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January 21, 2022

Why we need more Jewish Allies this Holocaust Memorial Day (& Always).

I am a self-prescribed Bujew, Hinjew, Bhakta, and I love Jesus as a man who was a Saint and preached love and serving.

Basically, love is my religion.

Being Jewish is loaded and layered. Being Jewish is not political, yet the world makes it so. We are the underdog and one of the most hated and misunderstood races. And while there’s always been a low level of fear in disclosing my heritage, my race in public—and now it is consistently bubbling on the surface. I’m caught between speaking up daily and protecting myself. My nervous system is jacked up daily by all the misinformation and attacks on my people.

Admitting that I’m Jewish in the wrong environment leaves me open to ignorance, hate, and pressure to be political. When I say I’m Jewish, especially today, I am at significant risk.

Case in point, the Texas Synagogue hostage event that took place on Shabbat one weekend in January 2021 viscerally affects all Jews. It is a violent act of antisemitism, and this act, the world is happy to ignore. This news did not make the New York Times headlines nor receive ample coverage in news outlets.

While the hostage-taker wasn’t a neo-Nazi or white supremacist, he was avenging a Jihadi serving an 86-year sentence, who at her trial had asked there be no Zionists or Israelis on her jury. And yet the outlets cannot call this what it is. The oldest trope of antisemitism is that Jews control everything. The reason for the attack is that this terrorist believed that a random Rabbi would have the power to get the Jihadist released from prison.

Jews cannot go to their place of worship freely without guards and fear of an attack. That is not freedom in America.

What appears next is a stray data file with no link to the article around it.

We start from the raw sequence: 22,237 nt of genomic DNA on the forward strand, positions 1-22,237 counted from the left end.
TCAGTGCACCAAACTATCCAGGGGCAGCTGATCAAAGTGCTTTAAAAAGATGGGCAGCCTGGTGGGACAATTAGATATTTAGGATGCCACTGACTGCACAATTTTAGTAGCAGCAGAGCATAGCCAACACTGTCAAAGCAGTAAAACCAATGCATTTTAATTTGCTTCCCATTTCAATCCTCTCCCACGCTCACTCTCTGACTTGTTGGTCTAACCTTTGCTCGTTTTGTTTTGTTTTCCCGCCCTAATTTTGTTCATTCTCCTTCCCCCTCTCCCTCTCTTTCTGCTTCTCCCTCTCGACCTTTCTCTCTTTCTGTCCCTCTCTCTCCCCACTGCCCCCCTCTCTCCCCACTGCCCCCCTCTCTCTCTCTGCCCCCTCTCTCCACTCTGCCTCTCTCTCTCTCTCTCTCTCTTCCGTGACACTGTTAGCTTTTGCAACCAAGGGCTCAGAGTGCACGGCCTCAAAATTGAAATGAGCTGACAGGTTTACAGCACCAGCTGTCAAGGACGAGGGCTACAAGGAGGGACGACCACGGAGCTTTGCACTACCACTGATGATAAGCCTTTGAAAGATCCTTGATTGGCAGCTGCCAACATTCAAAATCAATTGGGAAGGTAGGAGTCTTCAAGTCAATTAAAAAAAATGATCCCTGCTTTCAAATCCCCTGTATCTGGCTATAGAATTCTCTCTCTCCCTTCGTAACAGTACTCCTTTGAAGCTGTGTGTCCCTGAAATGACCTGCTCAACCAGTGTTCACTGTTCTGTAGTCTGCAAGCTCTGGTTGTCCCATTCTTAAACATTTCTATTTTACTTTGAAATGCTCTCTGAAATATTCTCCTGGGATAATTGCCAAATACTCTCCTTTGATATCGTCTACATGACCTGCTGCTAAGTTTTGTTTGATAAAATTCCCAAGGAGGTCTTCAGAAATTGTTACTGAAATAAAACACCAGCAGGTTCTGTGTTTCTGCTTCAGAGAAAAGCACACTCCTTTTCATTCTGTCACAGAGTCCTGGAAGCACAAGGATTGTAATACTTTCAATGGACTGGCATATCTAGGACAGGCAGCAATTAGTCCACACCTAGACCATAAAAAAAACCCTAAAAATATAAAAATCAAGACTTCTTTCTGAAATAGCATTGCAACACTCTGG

And this event is just the cusp of what is happening in America to undermine, dismantle, and intimidate people of Jewish descent. There are schools and universities in America that are teaching “alternative” facts about the Holocaust. To be clear, there are no alternative facts to the Holocaust.

I can no longer be quiet about my Jewish roots. It is in my DNA. Jews are part of a diaspora, meaning we are all over the world and yet there are only 0.1 percent of us globally and 1.9 percent in America. There are Asian, African, Indian, Mexican, South American, and European Jews. I can no longer be afraid to stand up because no one else will. Our allies are slowly disintegrating and siding with misinformation from people of all sides.

From the clear violent attacks of Jews on the streets of Los Angeles and Brooklyn, New York, to the white supremacists rhetoric of Nazism to celebrities and liberal politicians, antisemitism, discrimination, and misinformation is becoming reality. Reported hate crimes have increased overall and the FBI reports that 60 percent are toward Jews.

One tenet of the religion is Tikkun Olam— repairing the world in all forms. Tikkun Olam is not only being an environmentalist, it means feeding people, standing up for social justice, equality for all human beings. In Buddhism, equanimity is at the crux of the teaching to avoid suffering or dukkha. Buddhists believe that ignorance and craving cause people to suffer. Buddhists try to ensure that everyone is treated equally in society and that there is no fundamental difference between humans.

Taking this tenet to heart, I ask for you to be an educated human being and an ally of all Jews.

We need you to understand these facts and remember the Holocaust alongside us as sisters and brothers, as human beings together with humanity.

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Shelley Karpaty  |  Contribution: 5,220

author: Shelley Karpaty

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